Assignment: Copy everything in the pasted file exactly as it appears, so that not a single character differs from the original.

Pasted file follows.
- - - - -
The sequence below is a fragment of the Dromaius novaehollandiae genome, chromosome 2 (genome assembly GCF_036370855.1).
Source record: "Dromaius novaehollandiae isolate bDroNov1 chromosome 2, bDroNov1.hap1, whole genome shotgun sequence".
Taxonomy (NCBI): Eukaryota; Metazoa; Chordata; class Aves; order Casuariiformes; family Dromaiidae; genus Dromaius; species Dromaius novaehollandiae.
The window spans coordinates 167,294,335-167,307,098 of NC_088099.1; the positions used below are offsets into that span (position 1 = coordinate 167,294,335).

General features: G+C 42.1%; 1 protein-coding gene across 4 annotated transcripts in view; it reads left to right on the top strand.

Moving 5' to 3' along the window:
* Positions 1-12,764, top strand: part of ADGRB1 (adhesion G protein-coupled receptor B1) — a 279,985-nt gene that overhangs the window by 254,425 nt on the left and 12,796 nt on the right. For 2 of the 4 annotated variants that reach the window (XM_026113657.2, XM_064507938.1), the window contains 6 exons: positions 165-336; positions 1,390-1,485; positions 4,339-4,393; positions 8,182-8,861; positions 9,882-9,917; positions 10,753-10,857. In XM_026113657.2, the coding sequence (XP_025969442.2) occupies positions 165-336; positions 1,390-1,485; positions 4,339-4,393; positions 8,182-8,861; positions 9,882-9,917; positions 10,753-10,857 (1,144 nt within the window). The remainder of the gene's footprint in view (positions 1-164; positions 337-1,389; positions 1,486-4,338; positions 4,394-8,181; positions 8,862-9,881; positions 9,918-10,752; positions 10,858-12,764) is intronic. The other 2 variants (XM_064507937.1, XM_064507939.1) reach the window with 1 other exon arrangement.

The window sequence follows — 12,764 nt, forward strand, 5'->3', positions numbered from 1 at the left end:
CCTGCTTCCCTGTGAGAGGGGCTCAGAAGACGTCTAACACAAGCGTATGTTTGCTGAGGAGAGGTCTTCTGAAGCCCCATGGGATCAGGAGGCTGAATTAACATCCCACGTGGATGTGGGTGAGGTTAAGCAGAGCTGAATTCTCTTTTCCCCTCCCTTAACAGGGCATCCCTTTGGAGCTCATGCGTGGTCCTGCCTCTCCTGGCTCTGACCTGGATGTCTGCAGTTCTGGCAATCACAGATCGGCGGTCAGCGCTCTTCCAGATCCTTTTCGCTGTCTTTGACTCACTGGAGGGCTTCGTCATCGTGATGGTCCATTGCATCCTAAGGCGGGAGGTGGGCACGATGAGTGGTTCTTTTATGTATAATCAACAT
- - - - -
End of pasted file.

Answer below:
The sequence below is a fragment of the Dromaius novaehollandiae genome, chromosome 2 (genome assembly GCF_036370855.1).
Source record: "Dromaius novaehollandiae isolate bDroNov1 chromosome 2, bDroNov1.hap1, whole genome shotgun sequence".
Taxonomy (NCBI): Eukaryota; Metazoa; Chordata; class Aves; order Casuariiformes; family Dromaiidae; genus Dromaius; species Dromaius novaehollandiae.
The window spans coordinates 167,294,335-167,307,098 of NC_088099.1; the positions used below are offsets into that span (position 1 = coordinate 167,294,335).

General features: G+C 42.1%; 1 protein-coding gene across 4 annotated transcripts in view; it reads left to right on the top strand.

Moving 5' to 3' along the window:
* Positions 1-12,764, top strand: part of ADGRB1 (adhesion G protein-coupled receptor B1) — a 279,985-nt gene that overhangs the window by 254,425 nt on the left and 12,796 nt on the right. For 2 of the 4 annotated variants that reach the window (XM_026113657.2, XM_064507938.1), the window contains 6 exons: positions 165-336; positions 1,390-1,485; positions 4,339-4,393; positions 8,182-8,861; positions 9,882-9,917; positions 10,753-10,857. In XM_026113657.2, the coding sequence (XP_025969442.2) occupies positions 165-336; positions 1,390-1,485; positions 4,339-4,393; positions 8,182-8,861; positions 9,882-9,917; positions 10,753-10,857 (1,144 nt within the window). The remainder of the gene's footprint in view (positions 1-164; positions 337-1,389; positions 1,486-4,338; positions 4,394-8,181; positions 8,862-9,881; positions 9,918-10,752; positions 10,858-12,764) is intronic. The other 2 variants (XM_064507937.1, XM_064507939.1) reach the window with 1 other exon arrangement.

The window sequence follows — 12,764 nt, forward strand, 5'->3', positions numbered from 1 at the left end:
CCTGCTTCCCTGTGAGAGGGGCTCAGAAGACGTCTAACACAAGCGTATGTTTGCTGAGGAGAGGTCTTCTGAAGCCCCATGGGATCAGGAGGCTGAATTAACATCCCACGTGGATGTGGGTGAGGTTAAGCAGAGCTGAATTCTCTTTTCCCCTCCCTTAACAGGGCATCCCTTTGGAGCTCATGCGTGGTCCTGCCTCTCCTGGCTCTGACCTGGATGTCTGCAGTTCTGGCAATCACAGATCGGCGGTCAGCGCTCTTCCAGATCCTTTTCGCTGTCTTTGACTCACTGGAGGGCTTCGTCATCGTGATGGTCCATTGCATCCTAAGGCGGGAGGTGGGCACGATGAGTGGTTCTTTTATGTATAATCAACAT